• 1 teaspoon of baking powder
  • 1/4 cup of vegetable oil
  • 1/4 cup of peanut butter (xylitol free)
  • 1 cup of shredded carrots or chopped broccoli
  • 2 1/2  tablespoons of honey
  • 1/2 cup of buttermilk
  • Cream cheese as frosting
  • Strawberry (optional)

Directions:

  1. Preheat the oven to 350 degrees fahrenheit  and grease your cupcake pan with butter or vegetable oil
  2. Mix the flour and baking powder in a small bowl
  3. Add the oil, peanut butter, and honey to the flour mixture
  4. Add the buttermilk in a small amount at a time and mix
  5. Add in the carrots or broccoli
  6. Place the mixture into the cupcake pan and bake until a toothpick can be cleanly removed from the cupcake
  7. Let the cupcakes cool for 20 minutes and remove them from the pan
  8. After the cupcakes are cooled mix up your frosting

For frosting:

  1. Apply softened cream cheese to ice the cupcake
  2. Optional: cut up strawberries and mix them into the cream cheese
  3. Spread the strawberry cream cheese on the cupcakes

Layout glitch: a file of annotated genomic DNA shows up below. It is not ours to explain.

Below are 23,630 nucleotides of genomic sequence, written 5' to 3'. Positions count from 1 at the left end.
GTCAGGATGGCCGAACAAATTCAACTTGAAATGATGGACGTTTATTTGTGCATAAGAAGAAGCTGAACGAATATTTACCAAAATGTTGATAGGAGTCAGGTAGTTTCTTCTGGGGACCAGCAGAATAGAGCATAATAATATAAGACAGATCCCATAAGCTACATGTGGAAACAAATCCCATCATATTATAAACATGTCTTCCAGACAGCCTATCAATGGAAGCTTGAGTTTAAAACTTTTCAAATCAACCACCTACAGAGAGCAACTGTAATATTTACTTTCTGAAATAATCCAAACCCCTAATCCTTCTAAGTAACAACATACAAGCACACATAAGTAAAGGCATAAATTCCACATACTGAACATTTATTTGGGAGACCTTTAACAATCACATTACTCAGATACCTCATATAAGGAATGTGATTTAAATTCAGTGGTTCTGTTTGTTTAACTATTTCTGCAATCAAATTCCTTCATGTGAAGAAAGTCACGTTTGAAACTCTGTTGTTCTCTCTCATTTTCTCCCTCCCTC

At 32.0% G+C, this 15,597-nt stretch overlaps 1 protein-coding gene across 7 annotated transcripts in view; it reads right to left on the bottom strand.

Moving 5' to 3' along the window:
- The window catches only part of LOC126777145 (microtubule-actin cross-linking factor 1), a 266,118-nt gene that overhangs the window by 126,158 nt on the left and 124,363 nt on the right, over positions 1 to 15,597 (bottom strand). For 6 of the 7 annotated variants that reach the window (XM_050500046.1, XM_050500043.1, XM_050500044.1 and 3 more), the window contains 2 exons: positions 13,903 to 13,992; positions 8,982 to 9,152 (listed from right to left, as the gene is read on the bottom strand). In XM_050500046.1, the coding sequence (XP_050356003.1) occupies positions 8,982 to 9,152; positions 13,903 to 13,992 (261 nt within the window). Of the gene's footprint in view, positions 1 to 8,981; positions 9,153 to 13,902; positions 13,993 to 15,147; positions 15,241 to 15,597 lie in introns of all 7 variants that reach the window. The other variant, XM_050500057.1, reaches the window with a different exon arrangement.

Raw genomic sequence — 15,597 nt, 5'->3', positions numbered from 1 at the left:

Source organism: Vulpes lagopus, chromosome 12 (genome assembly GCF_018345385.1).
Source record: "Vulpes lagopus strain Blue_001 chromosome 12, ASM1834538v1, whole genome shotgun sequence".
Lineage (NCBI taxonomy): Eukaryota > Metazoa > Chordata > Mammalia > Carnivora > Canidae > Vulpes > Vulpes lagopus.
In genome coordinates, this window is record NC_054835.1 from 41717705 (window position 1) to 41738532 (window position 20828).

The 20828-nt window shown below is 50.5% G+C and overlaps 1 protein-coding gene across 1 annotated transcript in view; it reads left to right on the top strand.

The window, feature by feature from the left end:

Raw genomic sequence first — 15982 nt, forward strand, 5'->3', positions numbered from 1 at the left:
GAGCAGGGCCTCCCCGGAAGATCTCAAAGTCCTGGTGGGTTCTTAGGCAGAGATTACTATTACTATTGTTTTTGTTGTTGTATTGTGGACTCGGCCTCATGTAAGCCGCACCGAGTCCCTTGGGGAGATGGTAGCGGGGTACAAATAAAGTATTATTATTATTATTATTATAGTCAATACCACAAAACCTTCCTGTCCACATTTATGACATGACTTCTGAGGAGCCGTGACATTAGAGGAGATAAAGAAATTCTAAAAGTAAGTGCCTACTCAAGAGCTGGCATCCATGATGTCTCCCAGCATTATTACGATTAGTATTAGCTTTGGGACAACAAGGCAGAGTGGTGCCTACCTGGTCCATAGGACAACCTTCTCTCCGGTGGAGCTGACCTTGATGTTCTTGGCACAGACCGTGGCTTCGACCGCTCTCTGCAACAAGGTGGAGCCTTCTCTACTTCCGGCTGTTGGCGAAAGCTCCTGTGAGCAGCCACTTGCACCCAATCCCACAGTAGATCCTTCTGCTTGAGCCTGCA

No- Bake Peanut Butter Balls

Ingredients:

  • 1/2 cup of plain greek yogurt (make sure there are no dog toxic ingredients like artificial sweeteners)
  • 1 cup of peanut butter (dog safe)
  • 3 cups of rolled oats

Directions:

  1. Mix the yogurt and peanut butter to make a paste
  2. Add oats 1/4 a cup at a time and fully mix all the oats with the wet ingredients
  3. Scoop out tablespoon sized portions of the mixture and roll it into balls
  4. Place the balls on a parchment paper lined baking sheet and cool in the fridge for one hour

These treats can be stored for 7-9 days if kept in the refrigerator.


It’s true that many Valentine’s Day presents are chocolaty hazards to your dog. But, these delicious homemade treats are the perfect way to share the sweetness with your dog.

 

 

 

How Do I know If It Is Too Cold to Walk My Dog?

 

Winter does not have to put a damper on you and your dog’s activities, but how do you know when it is too cold outside? There are a variety of factors that influence when it is too cold to walk your dogs, but here are some general guidelines.

Fur length

What type and length of fur your dog has can impact how tolerant to cold he is. Short haired or shaved dogs have less fur to protect them from the cold and wind, so they do not tolerate winter walks as well. For shorter haired dogs, do not walk them outside when the temperature is below freezing (32 degrees fahrenheit) without a coat or sweater.  Long and thick haired dogs are more tolerant to the cold. These dogs can handle walks outside in the cold, but these walks should be kept short.

Size and body condition